Vodafone’s pursuit of India’s Hutchison Essar is being seen by some as a sign of renewed confidence at the world’s leading mobile phone operator after a turbulent 2006.
The company has confirmed it is considering making a bid for a controlling stake in Hutchison Essar, which is the fourth-biggest operator in India – the world’s fastest-growing mobile phone market. Such a move would have been virtually impossible a year ago, with the Vodafone board at war and chief executive Arun Sarin battling to keep his job.
Sarin is facing competition for Hutchison Essar, which is 67% owned by Hutchison Telecom International and 33% by Essar, a conglomerate with shipping, steel and oil interests. Essar is looking to buy the two-thirds of the business it does not already own, and India’s second biggest operator Reliance Communications is also thought to be interested. But the fact that Vodafone is in the running at all is proof that the brand is back on track, claim some industry observers.
But Strategy Analytics senior analyst Sara Harris thinks it is simply opportunism on Vodafone’s part. An acquisition would give Vodafone control of a key player in a market where just 10% of people have a phone. In October last year, 6.7 million new subscribers brought India’s total to 136 million “I can see the value of getting into this particular market but I think it’s more about that than Arun Sarin finding his feet again,” adds Harris. “India is huge and he’d be stupid not to try to get into it, but I’m not convinced this is the start of a great big Vodafone rejuvenation.” The acquisition would be consistent with the company’s strategy of looking to emerging markets for growth to boost slowing revenues in Europe. A Vodafone spokesman believes it is the consistent execution of that strategy that has seen the company emerge from its bad patch.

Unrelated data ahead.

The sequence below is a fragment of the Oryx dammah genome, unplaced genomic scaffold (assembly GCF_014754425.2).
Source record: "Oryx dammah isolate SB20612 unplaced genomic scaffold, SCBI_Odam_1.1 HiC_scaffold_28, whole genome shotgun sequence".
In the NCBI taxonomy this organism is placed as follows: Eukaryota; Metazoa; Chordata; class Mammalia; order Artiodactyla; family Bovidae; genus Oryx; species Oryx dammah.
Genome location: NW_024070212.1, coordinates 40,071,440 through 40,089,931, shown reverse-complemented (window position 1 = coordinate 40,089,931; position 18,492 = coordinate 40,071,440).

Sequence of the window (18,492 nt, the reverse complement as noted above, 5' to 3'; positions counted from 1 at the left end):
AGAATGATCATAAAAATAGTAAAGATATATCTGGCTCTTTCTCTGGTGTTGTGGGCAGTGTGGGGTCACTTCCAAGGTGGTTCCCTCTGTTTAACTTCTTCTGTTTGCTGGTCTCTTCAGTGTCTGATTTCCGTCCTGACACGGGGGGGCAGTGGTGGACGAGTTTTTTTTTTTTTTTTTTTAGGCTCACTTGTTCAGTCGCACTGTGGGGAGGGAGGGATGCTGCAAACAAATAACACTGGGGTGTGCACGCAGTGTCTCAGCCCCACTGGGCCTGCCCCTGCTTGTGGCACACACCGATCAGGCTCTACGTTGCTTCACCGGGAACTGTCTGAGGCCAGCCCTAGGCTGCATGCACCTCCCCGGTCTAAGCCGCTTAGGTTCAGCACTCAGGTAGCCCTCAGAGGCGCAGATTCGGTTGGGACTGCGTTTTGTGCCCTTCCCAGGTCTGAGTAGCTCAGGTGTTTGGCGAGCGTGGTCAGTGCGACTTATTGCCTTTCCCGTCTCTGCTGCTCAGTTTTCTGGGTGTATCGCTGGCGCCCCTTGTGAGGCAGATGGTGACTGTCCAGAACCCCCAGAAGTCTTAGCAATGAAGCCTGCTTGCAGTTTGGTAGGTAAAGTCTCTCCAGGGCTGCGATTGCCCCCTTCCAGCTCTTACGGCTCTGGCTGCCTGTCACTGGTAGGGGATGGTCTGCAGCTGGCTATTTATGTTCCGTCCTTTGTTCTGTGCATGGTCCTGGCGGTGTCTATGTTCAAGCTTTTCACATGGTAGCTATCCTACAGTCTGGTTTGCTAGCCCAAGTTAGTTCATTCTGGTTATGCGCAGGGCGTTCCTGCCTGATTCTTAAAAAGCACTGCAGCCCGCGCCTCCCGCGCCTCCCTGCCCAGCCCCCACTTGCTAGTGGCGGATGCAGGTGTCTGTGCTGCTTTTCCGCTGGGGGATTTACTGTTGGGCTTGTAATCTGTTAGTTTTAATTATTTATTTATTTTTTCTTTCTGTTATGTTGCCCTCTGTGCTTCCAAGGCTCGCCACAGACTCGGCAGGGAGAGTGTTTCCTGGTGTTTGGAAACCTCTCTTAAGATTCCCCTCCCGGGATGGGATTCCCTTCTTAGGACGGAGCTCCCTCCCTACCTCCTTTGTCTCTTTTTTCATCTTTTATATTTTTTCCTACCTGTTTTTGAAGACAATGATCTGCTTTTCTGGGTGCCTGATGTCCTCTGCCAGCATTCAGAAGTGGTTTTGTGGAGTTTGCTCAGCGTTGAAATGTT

“It’s fair to say that last year was pretty grotty,” he says.
Vodafone, which is launching a broadband service in the UK next week, moved its £47m UK advertising business from JWT into its global agency Bartle Bogle Hegarty (BBH) last month. BBH London managing director Ben Fennell says Vodafone is in a strong position because of the clarity of its thinking.
“There is a spirit of confidence and optimism around the business,” he says. “Nick Read [chief executive of the UK business] seems to have galvanised an awful lot of support. People are inspired by him. The Carphone Warehouse decision [Vodafone signed an exclusive deal with rival Phones4U to sell its contract handsets] has been seen as a bold, decisive piece of leadership.”
Breath of fresh air
The tide appears to be turning at Vodafone and a host of personnel changes – from Sir John Bond coming in as chairman of the group to Matt Coombe joining from Honda as UK head of brand – have breathed new life into the brand.
Harris adds: “I think Vodafone is going to bounce back and have a better year than last year. Mind you, it couldn’t get much worse.”